Discussion in 'UPS Discussions' started by moreluck, Mar 19, 2007.

  1. moreluck

    moreluck golden ticket member

    UPS Chief Eskew Granted $4.1 Million in 2006 Compensation

    Call me crazy, but I think this is low compared to other bigwigs out there. I remember reading where some CEO got a $40 million bonus on top of his ungodly amount of salary.

    I think this is reasonable compensation for the job he has.
  2. psstdrvr

    psstdrvr Member

    Imagine what he'd get paid if the stock appreciated in value!!!! After the stock performance's record since going public, he should take a cut.
  3. Leftinbuilding

    Leftinbuilding Active Member

    An article on the home page says $6.2 million. ?
  4. Channahon

    Channahon New Member

    I didn't read the article and the increase is probably the value stock options
  5. hoser

    hoser Industrial Slob

    Agreed. He is doing a good job, and while many industries are freaking out due to high oil and/or outsourcing, UPS is capitalizing on this, they're innovative. UPS is like bank in the 1950s; she's stable and will always have a place in our economy, even if adjustments are necessary.
  6. moreluck

    moreluck golden ticket member

    Here's where I read it......

    UPS Chief Receives $4.1M in 2006
    Monday March 19, 4:21 pm ET
    By Harry R. Weber, AP Business Writer UPS Chief Eskew Granted $4.1 Million in 2006 Compensation

    ATLANTA (AP) -- The chief executive of UPS Inc., Michael Eskew, was granted $4.13 million in total compensation last year as valued by the company, according to an analysis of a regulatory filing Monday by the world's largest shipping carrier.
    The Associated Press calculations of total compensation include salary, bonus, incentives, perks, any above-market returns on deferred compensation and the estimated value of stock options and awards granted during the year.
    Eskew's compensation included a salary of $988,000, a bonus of $41,500, non-equity incentive plan compensation of $174,300 and other compensation of $33,137. He also was granted stock and options that had an estimated value of $2,893,720 on the days they were granted.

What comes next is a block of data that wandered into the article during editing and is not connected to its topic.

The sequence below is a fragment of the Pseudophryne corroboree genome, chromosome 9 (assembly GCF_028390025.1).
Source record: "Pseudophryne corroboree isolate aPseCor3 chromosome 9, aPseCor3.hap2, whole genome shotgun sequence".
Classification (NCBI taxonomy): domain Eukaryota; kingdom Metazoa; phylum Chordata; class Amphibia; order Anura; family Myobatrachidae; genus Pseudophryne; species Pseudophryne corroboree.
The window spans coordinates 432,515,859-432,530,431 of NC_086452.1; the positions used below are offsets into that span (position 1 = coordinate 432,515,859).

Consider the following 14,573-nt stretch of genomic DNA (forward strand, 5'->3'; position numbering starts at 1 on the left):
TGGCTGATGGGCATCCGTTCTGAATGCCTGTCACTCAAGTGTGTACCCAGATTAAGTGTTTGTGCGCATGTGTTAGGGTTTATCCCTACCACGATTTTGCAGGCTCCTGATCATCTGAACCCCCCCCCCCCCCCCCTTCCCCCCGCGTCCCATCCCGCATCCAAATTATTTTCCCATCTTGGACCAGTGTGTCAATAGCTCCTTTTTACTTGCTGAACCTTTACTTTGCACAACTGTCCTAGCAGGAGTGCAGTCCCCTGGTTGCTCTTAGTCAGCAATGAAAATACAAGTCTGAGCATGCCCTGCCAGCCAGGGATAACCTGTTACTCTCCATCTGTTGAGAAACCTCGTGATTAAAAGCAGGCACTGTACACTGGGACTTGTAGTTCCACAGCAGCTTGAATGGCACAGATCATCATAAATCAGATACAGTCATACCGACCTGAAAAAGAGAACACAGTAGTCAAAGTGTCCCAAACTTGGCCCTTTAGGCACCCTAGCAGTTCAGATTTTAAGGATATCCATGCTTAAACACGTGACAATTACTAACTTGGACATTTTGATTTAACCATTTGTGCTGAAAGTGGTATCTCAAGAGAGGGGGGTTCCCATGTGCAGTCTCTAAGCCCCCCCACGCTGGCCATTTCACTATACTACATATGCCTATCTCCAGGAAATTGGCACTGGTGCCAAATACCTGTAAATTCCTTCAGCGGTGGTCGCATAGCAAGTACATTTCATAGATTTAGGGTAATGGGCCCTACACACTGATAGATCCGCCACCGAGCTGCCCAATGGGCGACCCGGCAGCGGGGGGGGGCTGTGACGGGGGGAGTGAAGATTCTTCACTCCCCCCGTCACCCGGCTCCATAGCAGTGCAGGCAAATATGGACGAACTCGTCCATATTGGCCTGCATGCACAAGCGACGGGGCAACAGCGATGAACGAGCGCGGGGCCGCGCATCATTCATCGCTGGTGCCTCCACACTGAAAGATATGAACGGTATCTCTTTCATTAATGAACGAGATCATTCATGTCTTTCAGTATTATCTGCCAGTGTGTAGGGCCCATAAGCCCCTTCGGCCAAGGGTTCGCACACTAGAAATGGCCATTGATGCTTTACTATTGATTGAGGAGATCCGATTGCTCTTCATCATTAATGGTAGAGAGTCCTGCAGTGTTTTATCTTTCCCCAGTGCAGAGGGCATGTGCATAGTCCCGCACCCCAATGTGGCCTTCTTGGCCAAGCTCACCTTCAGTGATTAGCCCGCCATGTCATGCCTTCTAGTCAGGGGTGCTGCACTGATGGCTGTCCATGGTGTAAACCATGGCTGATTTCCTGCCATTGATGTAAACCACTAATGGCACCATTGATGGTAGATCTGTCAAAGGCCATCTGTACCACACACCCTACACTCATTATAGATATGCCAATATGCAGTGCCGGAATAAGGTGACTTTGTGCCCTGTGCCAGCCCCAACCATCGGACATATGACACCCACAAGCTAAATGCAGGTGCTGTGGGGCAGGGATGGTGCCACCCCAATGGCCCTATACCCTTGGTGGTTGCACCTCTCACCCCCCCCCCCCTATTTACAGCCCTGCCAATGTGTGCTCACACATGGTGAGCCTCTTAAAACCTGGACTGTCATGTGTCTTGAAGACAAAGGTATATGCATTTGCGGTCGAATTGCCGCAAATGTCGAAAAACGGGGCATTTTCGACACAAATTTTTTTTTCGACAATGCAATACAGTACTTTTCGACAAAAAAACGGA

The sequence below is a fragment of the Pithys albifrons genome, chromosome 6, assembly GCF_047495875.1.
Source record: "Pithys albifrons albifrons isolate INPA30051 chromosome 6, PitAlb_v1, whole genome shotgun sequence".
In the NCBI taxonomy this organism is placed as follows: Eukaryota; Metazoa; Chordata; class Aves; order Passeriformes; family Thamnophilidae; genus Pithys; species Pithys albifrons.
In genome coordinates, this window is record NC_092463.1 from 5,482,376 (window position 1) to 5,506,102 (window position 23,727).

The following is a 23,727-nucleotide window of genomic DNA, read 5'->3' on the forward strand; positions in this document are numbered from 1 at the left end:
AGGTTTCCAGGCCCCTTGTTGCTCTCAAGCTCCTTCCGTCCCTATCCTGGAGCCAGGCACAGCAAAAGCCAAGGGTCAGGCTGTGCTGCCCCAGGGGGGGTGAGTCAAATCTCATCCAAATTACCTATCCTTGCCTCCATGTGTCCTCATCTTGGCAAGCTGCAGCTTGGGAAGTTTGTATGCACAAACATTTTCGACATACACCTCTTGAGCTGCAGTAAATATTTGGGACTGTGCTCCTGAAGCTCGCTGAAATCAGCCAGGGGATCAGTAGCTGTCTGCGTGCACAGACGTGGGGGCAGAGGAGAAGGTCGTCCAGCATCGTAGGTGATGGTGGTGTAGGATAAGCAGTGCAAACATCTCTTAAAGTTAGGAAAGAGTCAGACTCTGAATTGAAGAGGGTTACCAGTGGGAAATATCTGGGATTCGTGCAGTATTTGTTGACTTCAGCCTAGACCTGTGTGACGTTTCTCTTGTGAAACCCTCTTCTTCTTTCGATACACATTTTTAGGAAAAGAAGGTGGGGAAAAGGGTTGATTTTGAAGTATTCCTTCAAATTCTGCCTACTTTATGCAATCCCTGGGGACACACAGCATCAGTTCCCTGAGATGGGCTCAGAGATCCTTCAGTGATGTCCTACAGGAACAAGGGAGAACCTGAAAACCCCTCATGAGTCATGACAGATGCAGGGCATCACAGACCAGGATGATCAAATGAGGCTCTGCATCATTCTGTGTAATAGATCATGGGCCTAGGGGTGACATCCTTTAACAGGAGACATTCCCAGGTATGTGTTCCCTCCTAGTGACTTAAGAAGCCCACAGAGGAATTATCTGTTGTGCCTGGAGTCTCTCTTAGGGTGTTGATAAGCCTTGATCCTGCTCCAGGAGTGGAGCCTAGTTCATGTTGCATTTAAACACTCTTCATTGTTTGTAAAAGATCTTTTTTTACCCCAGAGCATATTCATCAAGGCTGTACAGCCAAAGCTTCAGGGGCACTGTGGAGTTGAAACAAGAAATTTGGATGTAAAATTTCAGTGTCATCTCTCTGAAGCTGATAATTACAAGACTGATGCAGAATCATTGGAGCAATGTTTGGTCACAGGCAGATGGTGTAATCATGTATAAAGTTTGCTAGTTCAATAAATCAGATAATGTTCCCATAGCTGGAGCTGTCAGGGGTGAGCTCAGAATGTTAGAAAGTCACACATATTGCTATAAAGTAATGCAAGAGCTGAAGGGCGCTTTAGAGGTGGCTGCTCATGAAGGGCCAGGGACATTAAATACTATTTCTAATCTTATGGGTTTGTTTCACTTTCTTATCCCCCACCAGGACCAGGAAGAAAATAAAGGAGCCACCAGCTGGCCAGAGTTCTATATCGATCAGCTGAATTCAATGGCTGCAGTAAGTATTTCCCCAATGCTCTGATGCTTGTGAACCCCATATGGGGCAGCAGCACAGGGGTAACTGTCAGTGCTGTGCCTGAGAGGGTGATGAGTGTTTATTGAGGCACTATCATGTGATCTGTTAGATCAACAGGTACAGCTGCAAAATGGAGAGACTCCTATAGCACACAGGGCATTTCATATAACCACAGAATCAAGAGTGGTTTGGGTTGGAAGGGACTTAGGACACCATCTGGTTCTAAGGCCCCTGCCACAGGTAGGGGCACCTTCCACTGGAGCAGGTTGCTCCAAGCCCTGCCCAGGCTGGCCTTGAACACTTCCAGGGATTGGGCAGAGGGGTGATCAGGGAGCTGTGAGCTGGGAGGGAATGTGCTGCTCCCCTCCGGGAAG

UPS' annual proxy said that the Atlanta-based company did not provide any above-market or preferential earnings for its deferred compensation plan.
    The income reported as other compensation for Eskew included matching contributions for a 401(k) plan, life insurance premiums and other benefits. Eskew did not receive any perquisites, except for $11,175 for financial planning services, UPS said.
    The AP, after consultations with executive pay consulting firms and accounting experts, developed its own formula for interpreting the expanded disclosures U.S. public companies must make starting this year about what they pay their top executives.
    UPS, also known as United Parcel Service, will hold its annual meeting of shareholders on May 10 in Wilmington, Del.
    The meeting agenda includes the election of the board of directors to serve for another year and the ratification of the company's independent accountant.
    UPS Inc.:
  7. browniehound

    browniehound Well-Known Member

    Mike Eskew is the CEO of a multi-billion dollar a year enterprise. 4 million bucks a year seems like a lot, but compared to his peers, I believe he is under-compensated.

    At the same time, if the company is increasing profits every year, I believe the workers should see an increase in their wages or salary also.
  8. over9five

    over9five Hillary for prison 2016 Staff Member

    "I believe he is under-compensated."

    His hands aren't tied. Nobody is forcing him to work here. If he's so underpaid, he should find another job.

    Don't let the door hit you in the a...
  9. tieguy

    tieguy Banned

    I agree the compensation is fair in comparison to others , I don't know if I would say he is doing a good job while our stock is struggling to stay above 70